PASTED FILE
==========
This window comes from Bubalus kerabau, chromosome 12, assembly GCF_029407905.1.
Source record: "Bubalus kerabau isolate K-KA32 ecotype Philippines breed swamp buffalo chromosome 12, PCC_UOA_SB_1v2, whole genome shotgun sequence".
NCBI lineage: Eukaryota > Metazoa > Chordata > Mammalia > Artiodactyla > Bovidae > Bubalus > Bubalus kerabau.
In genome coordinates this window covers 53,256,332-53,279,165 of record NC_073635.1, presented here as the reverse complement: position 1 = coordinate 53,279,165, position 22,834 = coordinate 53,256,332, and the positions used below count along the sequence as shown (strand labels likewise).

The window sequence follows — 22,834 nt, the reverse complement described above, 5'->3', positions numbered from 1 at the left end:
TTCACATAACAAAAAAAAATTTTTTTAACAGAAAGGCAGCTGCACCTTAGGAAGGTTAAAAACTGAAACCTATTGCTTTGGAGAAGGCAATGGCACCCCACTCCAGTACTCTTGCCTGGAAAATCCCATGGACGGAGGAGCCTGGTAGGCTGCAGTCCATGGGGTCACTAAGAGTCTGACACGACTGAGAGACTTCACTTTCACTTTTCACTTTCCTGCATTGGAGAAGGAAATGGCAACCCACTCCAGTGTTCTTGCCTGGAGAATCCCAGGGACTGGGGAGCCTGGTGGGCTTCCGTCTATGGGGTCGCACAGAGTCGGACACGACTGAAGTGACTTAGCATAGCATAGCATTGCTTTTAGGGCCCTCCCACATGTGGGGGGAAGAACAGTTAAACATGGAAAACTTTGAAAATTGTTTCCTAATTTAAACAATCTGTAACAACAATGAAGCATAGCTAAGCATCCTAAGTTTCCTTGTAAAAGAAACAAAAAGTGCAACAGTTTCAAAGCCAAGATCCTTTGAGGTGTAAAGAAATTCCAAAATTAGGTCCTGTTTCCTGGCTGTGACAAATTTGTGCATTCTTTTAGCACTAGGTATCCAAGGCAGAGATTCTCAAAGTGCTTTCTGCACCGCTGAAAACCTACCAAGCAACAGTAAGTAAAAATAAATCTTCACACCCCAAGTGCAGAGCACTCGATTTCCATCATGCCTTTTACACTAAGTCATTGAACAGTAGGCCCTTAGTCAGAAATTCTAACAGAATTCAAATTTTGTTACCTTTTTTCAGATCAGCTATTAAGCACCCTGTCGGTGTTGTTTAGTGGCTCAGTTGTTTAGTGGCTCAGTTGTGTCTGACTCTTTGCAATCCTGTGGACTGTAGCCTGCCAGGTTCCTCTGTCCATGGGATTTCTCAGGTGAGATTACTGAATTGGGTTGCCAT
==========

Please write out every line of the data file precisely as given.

This window comes from Bubalus kerabau, chromosome 12, assembly GCF_029407905.1.
Source record: "Bubalus kerabau isolate K-KA32 ecotype Philippines breed swamp buffalo chromosome 12, PCC_UOA_SB_1v2, whole genome shotgun sequence".
NCBI lineage: Eukaryota > Metazoa > Chordata > Mammalia > Artiodactyla > Bovidae > Bubalus > Bubalus kerabau.
In genome coordinates this window covers 53,256,332-53,279,165 of record NC_073635.1, presented here as the reverse complement: position 1 = coordinate 53,279,165, position 22,834 = coordinate 53,256,332, and the positions used below count along the sequence as shown (strand labels likewise).

The window sequence follows — 22,834 nt, the reverse complement described above, 5'->3', positions numbered from 1 at the left end:
TTCACATAACAAAAAAAAATTTTTTTAACAGAAAGGCAGCTGCACCTTAGGAAGGTTAAAAACTGAAACCTATTGCTTTGGAGAAGGCAATGGCACCCCACTCCAGTACTCTTGCCTGGAAAATCCCATGGACGGAGGAGCCTGGTAGGCTGCAGTCCATGGGGTCACTAAGAGTCTGACACGACTGAGAGACTTCACTTTCACTTTTCACTTTCCTGCATTGGAGAAGGAAATGGCAACCCACTCCAGTGTTCTTGCCTGGAGAATCCCAGGGACTGGGGAGCCTGGTGGGCTTCCGTCTATGGGGTCGCACAGAGTCGGACACGACTGAAGTGACTTAGCATAGCATAGCATTGCTTTTAGGGCCCTCCCACATGTGGGGGGAAGAACAGTTAAACATGGAAAACTTTGAAAATTGTTTCCTAATTTAAACAATCTGTAACAACAATGAAGCATAGCTAAGCATCCTAAGTTTCCTTGTAAAAGAAACAAAAAGTGCAACAGTTTCAAAGCCAAGATCCTTTGAGGTGTAAAGAAATTCCAAAATTAGGTCCTGTTTCCTGGCTGTGACAAATTTGTGCATTCTTTTAGCACTAGGTATCCAAGGCAGAGATTCTCAAAGTGCTTTCTGCACCGCTGAAAACCTACCAAGCAACAGTAAGTAAAAATAAATCTTCACACCCCAAGTGCAGAGCACTCGATTTCCATCATGCCTTTTACACTAAGTCATTGAACAGTAGGCCCTTAGTCAGAAATTCTAACAGAATTCAAATTTTGTTACCTTTTTTCAGATCAGCTATTAAGCACCCTGTCGGTGTTGTTTAGTGGCTCAGTTGTTTAGTGGCTCAGTTGTGTCTGACTCTTTGCAATCCTGTGGACTGTAGCCTGCCAGGTTCCTCTGTCCATGGGATTTCTCAGGTGAGATTACTGAATTGGGTTGCCAT